When Mike Vetter’s dream of owning a Lamborghini didn’t come to fruition, he built one himself. Now he earns a living making his own supercars.
The 8000 square foot converted airplane hangar in Florida is littered with giant styrofoam blocks, fiberglass molds, sheet metal, and the guts of chopped up chassis. These components will be crafted into one-of-a-kind vehicles with names like Moonraker, Dimensia, and Slash.
For 20 years, Vetter has been building some of the world’s most unique cars. His creations, which sell for as much as $225k, have made him a millionaire.
He thought he couldn’t afford to buy his dream car so why not build it himself? Vetter has always lusted over Lamborghinis. After finishing high school, Vetter briefly tried his hand at a computer science degree but failed most of his classes. He then enrolled in a community college business program. While in school, he took a trip to the Daytona Turkey Run, and spotted the fiberglass body shell of a Lamborghini Countach.
He purchased the body for $2,500. Then, in the garage of a small house he resolved to build his dream “Lamborghini.” Though Vetter had no idea how to build a car, his first course of action was to find the right car for the chassis of his Lambo. He settled on a Pontiac Fiero, an affordable mid-engined sports car with a powerful motor. He found one at a scrap car yard for $1,700. He removed the body and “stretched” the chassis. He had that done at a hot rod shop for $800.
At every juncture, he encountered some kind of issue. “Something as little as the door hinges was a huge task. Finally, he was forced to make them himself — 5 times. With two trunks, two hoods, and wing doors, the Lamborghini Countach was just about the hardest kit car imaginable to build. The body of the car was so riddled with contours that professional painters refused to touch it so he got help from a 60-year-old mentor.
He worked on his car late into the night while juggling business classes and odd jobs at Burger King, an auto shop, and a local movie theater. A year and a half and over 2000 hours of labor later, he finally finished.
He built the first one with none of the required tools, and no knowledge of the subject at all. In 1996 he took out a $40 ad in a car trade magazine; and sold the car for $28,000, more than double what he’d put into it. At the time, the Nicolas Cage movie, The Rock, had just come out featuring a yellow Ferrari 355. He found a Ferrari body kit in New Jersey, bought and tore apart another Pontiac Fiero, and repeated the process. This time, it took 4 months and spent just $7,000. This time, he found two willing buyers; one bought the Ferrari for $21k; the other ordered a second car for $20k.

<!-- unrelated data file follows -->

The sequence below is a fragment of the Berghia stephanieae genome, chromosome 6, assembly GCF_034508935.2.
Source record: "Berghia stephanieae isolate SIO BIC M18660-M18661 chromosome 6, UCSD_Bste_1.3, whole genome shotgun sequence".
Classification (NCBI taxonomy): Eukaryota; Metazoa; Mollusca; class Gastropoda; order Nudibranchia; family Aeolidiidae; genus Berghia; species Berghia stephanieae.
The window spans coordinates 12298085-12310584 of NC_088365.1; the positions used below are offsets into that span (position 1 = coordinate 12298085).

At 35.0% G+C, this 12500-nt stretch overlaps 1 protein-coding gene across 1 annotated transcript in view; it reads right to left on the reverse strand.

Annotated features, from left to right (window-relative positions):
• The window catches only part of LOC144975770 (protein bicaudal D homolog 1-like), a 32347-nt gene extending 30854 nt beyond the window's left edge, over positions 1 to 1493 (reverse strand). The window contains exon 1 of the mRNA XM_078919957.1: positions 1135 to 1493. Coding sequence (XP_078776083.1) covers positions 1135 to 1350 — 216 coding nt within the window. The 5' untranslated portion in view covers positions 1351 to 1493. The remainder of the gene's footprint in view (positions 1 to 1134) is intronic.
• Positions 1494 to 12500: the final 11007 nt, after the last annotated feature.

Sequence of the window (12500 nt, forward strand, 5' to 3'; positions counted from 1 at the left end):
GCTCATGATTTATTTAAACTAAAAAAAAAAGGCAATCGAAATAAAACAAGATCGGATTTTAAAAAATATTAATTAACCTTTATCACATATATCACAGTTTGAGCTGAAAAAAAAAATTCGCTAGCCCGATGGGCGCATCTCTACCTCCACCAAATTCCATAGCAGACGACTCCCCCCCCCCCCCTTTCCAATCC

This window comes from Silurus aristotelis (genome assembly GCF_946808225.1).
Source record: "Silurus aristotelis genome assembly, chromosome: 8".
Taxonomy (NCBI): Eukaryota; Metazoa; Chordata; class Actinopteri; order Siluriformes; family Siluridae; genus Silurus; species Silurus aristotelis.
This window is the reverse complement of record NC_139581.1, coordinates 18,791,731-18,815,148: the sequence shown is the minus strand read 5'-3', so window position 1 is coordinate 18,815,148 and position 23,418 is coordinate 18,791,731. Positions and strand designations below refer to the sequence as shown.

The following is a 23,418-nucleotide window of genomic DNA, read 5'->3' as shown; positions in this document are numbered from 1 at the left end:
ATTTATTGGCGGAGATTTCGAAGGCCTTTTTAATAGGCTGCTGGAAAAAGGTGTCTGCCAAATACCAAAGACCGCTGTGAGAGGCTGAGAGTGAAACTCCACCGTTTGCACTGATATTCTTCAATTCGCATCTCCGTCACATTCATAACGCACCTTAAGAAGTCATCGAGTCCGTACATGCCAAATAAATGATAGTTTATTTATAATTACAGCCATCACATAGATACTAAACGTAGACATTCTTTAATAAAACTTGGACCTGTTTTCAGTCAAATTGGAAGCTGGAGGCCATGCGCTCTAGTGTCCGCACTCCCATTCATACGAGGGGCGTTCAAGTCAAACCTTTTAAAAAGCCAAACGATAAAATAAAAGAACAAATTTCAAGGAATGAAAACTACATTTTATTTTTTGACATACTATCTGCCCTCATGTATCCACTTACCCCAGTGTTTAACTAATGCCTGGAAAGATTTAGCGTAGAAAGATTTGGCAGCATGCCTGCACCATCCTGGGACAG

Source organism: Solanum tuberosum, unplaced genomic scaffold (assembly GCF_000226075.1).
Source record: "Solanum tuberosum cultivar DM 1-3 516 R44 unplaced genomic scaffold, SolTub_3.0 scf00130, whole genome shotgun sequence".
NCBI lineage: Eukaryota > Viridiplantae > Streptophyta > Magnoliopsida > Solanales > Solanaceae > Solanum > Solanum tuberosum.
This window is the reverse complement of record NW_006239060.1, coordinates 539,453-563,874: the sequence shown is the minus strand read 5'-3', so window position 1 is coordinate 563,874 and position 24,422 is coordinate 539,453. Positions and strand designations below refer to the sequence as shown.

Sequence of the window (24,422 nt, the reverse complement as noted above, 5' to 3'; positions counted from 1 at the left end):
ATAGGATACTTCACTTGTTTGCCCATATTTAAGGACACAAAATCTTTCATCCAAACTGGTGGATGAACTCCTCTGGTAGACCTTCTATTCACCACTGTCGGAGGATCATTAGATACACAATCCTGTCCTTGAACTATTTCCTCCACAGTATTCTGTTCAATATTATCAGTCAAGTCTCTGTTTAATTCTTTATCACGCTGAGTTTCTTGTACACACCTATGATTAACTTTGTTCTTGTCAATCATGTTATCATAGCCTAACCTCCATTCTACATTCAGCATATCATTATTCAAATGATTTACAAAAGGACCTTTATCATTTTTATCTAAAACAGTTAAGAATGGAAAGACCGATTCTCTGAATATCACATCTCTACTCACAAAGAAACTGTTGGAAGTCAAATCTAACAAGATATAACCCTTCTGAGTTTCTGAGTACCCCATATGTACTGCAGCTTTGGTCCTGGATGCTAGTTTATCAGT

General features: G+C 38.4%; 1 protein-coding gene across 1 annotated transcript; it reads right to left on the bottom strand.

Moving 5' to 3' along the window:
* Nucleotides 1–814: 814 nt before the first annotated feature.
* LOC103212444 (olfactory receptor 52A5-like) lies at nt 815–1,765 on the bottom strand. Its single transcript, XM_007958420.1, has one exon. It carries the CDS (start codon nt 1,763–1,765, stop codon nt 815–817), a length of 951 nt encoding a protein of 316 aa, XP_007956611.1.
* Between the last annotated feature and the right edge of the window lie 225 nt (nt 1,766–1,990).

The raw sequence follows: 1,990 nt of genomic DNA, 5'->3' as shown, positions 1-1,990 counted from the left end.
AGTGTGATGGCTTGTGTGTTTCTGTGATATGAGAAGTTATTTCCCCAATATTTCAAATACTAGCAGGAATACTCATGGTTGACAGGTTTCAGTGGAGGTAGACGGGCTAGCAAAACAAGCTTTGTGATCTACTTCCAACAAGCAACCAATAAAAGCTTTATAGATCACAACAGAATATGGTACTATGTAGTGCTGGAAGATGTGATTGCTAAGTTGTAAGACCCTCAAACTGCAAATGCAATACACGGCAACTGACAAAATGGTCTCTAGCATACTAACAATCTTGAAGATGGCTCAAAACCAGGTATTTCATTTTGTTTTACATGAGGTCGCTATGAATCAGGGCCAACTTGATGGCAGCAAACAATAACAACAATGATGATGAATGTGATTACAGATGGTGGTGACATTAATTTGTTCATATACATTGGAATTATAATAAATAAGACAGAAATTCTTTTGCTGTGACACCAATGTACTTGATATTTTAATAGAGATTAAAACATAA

But just when things started heating up, a big problem arose. Ferrari came knocking. The luxury car titan sent Vetter a cease and desist letter. Lamborghini soon followed suit. When Vetter received the first letter, he had 20 Ferrari and Lamborghini kit cars ready to sell in his shop. He noticed he had 30 days to respond to the letter, so he’d wait until the 29th day to respond; the back-and-forth legal process bought him about 6 months of time, allowing him to offload his inventory.
Ultimately, a judge deemed that Vetter was infringing on the company’s trademark, and barred him from building any more cars. His kit car business was busted. He decided to build a custom-built car like no other ever made — something “people wouldn’t even believe” when they saw it on the street. Vetter began by sketching out a concept of what he wanted. He purchased an enormous chunk of styrofoam and hand-sculpted it into the body shape he wanted. From this body, he fashioned a set of fiberglass molds, which he affixed to the guts of an old Chevy Cobalt, which he cut in half and stretched. It generated its own press, drawing massive crowds at car shows. He sold it for $190,000.
Today, Vetter’s company has sold more than 300 custom-built cars to buyers all over the world ranging in price from $125k to upwards of $225k. He can produce one for $25k in a few weeks.
A snail is tired of being slow, so he buys a Renault. He paints a big red S on the side, (for Snail) so everyone will exclaim “Sacré bleu! Look at that S-car-go!”